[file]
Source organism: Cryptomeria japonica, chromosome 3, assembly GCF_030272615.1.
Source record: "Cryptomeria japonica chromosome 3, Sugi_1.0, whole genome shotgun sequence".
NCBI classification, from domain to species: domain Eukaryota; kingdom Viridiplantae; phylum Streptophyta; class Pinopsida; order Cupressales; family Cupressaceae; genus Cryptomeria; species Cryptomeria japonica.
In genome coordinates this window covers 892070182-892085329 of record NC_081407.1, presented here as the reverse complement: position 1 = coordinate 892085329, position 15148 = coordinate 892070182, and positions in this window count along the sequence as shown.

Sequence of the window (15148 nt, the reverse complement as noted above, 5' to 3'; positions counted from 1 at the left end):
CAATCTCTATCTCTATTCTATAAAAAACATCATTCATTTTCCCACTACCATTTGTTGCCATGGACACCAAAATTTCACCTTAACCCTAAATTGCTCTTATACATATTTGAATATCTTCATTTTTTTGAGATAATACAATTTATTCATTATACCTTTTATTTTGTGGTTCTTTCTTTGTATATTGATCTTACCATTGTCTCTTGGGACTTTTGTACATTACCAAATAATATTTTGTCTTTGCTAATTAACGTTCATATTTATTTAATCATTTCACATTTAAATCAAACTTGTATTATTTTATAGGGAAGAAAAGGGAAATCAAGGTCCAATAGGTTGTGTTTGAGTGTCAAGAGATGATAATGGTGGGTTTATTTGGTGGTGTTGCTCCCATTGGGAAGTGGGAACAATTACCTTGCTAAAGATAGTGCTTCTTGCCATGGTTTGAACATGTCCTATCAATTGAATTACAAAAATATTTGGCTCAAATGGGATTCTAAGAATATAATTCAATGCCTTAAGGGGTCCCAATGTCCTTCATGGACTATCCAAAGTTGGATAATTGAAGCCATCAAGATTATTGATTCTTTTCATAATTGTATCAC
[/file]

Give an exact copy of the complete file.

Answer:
Source organism: Cryptomeria japonica, chromosome 3, assembly GCF_030272615.1.
Source record: "Cryptomeria japonica chromosome 3, Sugi_1.0, whole genome shotgun sequence".
NCBI classification, from domain to species: domain Eukaryota; kingdom Viridiplantae; phylum Streptophyta; class Pinopsida; order Cupressales; family Cupressaceae; genus Cryptomeria; species Cryptomeria japonica.
In genome coordinates this window covers 892070182-892085329 of record NC_081407.1, presented here as the reverse complement: position 1 = coordinate 892085329, position 15148 = coordinate 892070182, and positions in this window count along the sequence as shown.

Sequence of the window (15148 nt, the reverse complement as noted above, 5' to 3'; positions counted from 1 at the left end):
CAATCTCTATCTCTATTCTATAAAAAACATCATTCATTTTCCCACTACCATTTGTTGCCATGGACACCAAAATTTCACCTTAACCCTAAATTGCTCTTATACATATTTGAATATCTTCATTTTTTTGAGATAATACAATTTATTCATTATACCTTTTATTTTGTGGTTCTTTCTTTGTATATTGATCTTACCATTGTCTCTTGGGACTTTTGTACATTACCAAATAATATTTTGTCTTTGCTAATTAACGTTCATATTTATTTAATCATTTCACATTTAAATCAAACTTGTATTATTTTATAGGGAAGAAAAGGGAAATCAAGGTCCAATAGGTTGTGTTTGAGTGTCAAGAGATGATAATGGTGGGTTTATTTGGTGGTGTTGCTCCCATTGGGAAGTGGGAACAATTACCTTGCTAAAGATAGTGCTTCTTGCCATGGTTTGAACATGTCCTATCAATTGAATTACAAAAATATTTGGCTCAAATGGGATTCTAAGAATATAATTCAATGCCTTAAGGGGTCCCAATGTCCTTCATGGACTATCCAAAGTTGGATAATTGAAGCCATCAAGATTATTGATTCTTTTCATAATTGTATCAC